Clinical Research & Data, Complete Revascularization, Protected PCI
PROTECT III Data Continues to Demonstrate Reduced MACCE with Impella®
Jeffrey Popma, MD, examines the current clinical evidence for Protected PCI with left ventricular support, including new data from the PROTECT III study, an ongoing FDA post-approval study. Dr Popma is director of interventional cardiology clinical services at Beth Israel Deaconess Medical Center in Boston.
“I think that we are in a very good place now,” Dr. Popma emphasizes, “with our understanding and clinical evidence base for high-risk PCI with left ventricular support.” In this presentation, Dr. Popma discusses:
Large comparative trials of complex PCI vs CABG and complex PCI with or without the use of support devices
Safety and efficacy analyses from the PROTECT II randomized controlled clinical trial
New data on the importance of complete revascularization in the PROTECT II study
The ongoing PROTECT III study and future trials addressing the importance of ventricular support in patients undergoing complex PCI
Dr. Popma summarizes what we learned from the PROTECT II study as follows:
Procedural benefits of hemodynamically Protected PCI with the Impella® heart pump: fewer hypotensive events, higher cardiac power output, and facilitation of more extensive atherectomy
Clinical benefit of Protected PCI: reduction of major adverse events post-discharge accompanied by an improvement in ventricular function and heart failure symptoms
Post-discharge clinical benefits more pronounced in patients who underwent more complete revascularization with Impella support
Dr. Popma then discusses what we’ve learned since PROTECT II, stating: “Probably the most important post-market study that we’ve got ongoing right now is PROTECT III.” The PROTECT III study involves 45 clinical sites around the country with 898 patients enrolled between March 2017 and July 2019 and enrollment is ongoing. Dr. Popma notes the prominent principal investigators, the high quality clinical data sites, the core labs that examine the angiograms at Beth Israel Deaconess Medical Center and echocardiograms at Yale Cardiovascular Clinical Research, the institutional review board approval, and the independent clinical events committee looking at all the events. “It’s a glimpse into current clinical practice that’s adjudicated, and managed, and provides incredibly sound and robust clinical data.”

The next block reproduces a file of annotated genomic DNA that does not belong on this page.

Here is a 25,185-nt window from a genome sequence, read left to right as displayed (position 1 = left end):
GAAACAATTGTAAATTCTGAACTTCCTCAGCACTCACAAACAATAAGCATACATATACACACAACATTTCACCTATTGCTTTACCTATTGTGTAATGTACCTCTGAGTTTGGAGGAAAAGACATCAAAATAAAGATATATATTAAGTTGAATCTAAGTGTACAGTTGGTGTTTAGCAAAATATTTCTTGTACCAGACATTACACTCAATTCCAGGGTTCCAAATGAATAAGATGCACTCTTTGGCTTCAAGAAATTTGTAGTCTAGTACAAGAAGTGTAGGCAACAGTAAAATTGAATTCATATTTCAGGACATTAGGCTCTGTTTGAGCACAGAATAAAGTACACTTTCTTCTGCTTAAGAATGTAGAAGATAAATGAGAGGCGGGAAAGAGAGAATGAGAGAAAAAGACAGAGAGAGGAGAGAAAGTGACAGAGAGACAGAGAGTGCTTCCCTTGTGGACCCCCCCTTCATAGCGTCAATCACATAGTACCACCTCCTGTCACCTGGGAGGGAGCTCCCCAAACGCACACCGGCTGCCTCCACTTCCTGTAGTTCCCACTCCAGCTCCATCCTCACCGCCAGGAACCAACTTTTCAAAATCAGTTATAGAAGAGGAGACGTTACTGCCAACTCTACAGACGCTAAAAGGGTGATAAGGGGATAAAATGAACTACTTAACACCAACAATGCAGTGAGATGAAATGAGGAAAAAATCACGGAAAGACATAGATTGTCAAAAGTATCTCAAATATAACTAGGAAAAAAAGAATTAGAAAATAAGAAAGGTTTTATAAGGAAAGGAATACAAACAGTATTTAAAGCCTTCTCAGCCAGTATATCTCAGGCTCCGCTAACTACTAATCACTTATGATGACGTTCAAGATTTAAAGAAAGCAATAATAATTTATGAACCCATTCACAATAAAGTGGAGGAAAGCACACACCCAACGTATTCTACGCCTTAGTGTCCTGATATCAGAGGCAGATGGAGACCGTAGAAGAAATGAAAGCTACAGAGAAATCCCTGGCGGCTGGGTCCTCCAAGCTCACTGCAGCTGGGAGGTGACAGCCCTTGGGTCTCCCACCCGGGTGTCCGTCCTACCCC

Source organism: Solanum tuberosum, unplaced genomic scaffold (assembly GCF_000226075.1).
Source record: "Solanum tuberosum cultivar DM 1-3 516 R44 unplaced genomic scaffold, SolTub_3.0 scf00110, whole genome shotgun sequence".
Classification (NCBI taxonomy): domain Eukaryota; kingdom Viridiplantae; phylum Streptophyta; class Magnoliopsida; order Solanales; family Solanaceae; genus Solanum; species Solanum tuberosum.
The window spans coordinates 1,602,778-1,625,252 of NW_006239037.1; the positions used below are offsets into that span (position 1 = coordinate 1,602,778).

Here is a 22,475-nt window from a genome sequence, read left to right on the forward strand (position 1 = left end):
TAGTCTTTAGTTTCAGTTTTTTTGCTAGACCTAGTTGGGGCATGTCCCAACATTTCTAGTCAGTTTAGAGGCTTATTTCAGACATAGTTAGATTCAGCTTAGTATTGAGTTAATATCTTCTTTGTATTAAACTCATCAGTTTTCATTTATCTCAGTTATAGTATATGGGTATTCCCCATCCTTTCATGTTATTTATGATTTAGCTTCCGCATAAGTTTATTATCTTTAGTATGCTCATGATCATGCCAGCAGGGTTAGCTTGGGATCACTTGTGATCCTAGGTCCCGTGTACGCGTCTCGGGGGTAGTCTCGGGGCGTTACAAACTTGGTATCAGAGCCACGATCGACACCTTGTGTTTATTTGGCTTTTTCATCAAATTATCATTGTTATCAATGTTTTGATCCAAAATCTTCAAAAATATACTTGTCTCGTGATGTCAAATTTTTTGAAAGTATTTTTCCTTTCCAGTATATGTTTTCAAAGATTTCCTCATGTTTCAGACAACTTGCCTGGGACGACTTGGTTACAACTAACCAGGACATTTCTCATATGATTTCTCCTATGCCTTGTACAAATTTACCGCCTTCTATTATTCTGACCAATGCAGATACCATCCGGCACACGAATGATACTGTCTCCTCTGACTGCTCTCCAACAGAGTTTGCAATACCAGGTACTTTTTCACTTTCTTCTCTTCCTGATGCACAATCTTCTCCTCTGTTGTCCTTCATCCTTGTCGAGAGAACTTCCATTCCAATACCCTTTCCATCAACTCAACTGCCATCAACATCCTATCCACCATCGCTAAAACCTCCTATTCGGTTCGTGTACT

Dr. Popma draws the following conclusions from the data he’s presented:
The “high-risk” indication for PCI is founded on a procedural benefit of hemodynamic stability enabling a more thorough revascularization and leading to a post-discharge clinical benefit of reduced adverse events and improved cardiac function.
Decisions to provide hemodynamic support during PCI should accordingly be made in the context of providing complete revascularization and evaluated based on improvement in outcomes out of hospital.
In the post-approval era, compared to PROTECT II, PROTECT III patients are older, include more women, and receive more complex procedures, yet 90-day MACCE is lower.
Emerging data validated in the multicenter cVAD Study indicate a potential additional benefit in these patients to reduce the risk of acute kidney injury (AKI).
“Our knowledge will continue to accelerate over time,” Dr. Popma notes, “and certainly we’ll understand the benefits of helping patients who have reduced ventricular function.”